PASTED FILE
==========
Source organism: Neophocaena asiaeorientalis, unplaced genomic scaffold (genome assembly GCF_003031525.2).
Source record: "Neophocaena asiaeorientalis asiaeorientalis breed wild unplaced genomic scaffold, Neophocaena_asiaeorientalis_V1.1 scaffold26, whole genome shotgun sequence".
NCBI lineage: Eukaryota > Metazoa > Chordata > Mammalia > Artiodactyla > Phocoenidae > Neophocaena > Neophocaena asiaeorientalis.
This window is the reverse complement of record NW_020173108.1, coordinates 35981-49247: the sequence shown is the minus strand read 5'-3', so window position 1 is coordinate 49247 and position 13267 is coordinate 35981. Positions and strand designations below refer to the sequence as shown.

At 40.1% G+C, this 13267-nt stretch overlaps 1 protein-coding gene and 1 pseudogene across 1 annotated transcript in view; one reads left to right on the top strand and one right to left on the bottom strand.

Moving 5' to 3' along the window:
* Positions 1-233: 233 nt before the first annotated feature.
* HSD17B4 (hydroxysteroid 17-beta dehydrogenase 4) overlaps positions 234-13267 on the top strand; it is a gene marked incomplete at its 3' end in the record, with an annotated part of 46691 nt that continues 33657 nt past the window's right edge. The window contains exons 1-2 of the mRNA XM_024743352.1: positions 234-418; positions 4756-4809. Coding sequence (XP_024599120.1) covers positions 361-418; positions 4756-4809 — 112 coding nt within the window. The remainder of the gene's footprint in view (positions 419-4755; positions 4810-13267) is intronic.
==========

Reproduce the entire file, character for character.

Source organism: Neophocaena asiaeorientalis, unplaced genomic scaffold (genome assembly GCF_003031525.2).
Source record: "Neophocaena asiaeorientalis asiaeorientalis breed wild unplaced genomic scaffold, Neophocaena_asiaeorientalis_V1.1 scaffold26, whole genome shotgun sequence".
NCBI lineage: Eukaryota > Metazoa > Chordata > Mammalia > Artiodactyla > Phocoenidae > Neophocaena > Neophocaena asiaeorientalis.
This window is the reverse complement of record NW_020173108.1, coordinates 35981-49247: the sequence shown is the minus strand read 5'-3', so window position 1 is coordinate 49247 and position 13267 is coordinate 35981. Positions and strand designations below refer to the sequence as shown.

At 40.1% G+C, this 13267-nt stretch overlaps 1 protein-coding gene and 1 pseudogene across 1 annotated transcript in view; one reads left to right on the top strand and one right to left on the bottom strand.

Moving 5' to 3' along the window:
* Positions 1-233: 233 nt before the first annotated feature.
* HSD17B4 (hydroxysteroid 17-beta dehydrogenase 4) overlaps positions 234-13267 on the top strand; it is a gene marked incomplete at its 3' end in the record, with an annotated part of 46691 nt that continues 33657 nt past the window's right edge. The window contains exons 1-2 of the mRNA XM_024743352.1: positions 234-418; positions 4756-4809. Coding sequence (XP_024599120.1) covers positions 361-418; positions 4756-4809 — 112 coding nt within the window. The remainder of the gene's footprint in view (positions 419-4755; positions 4810-13267) is intronic.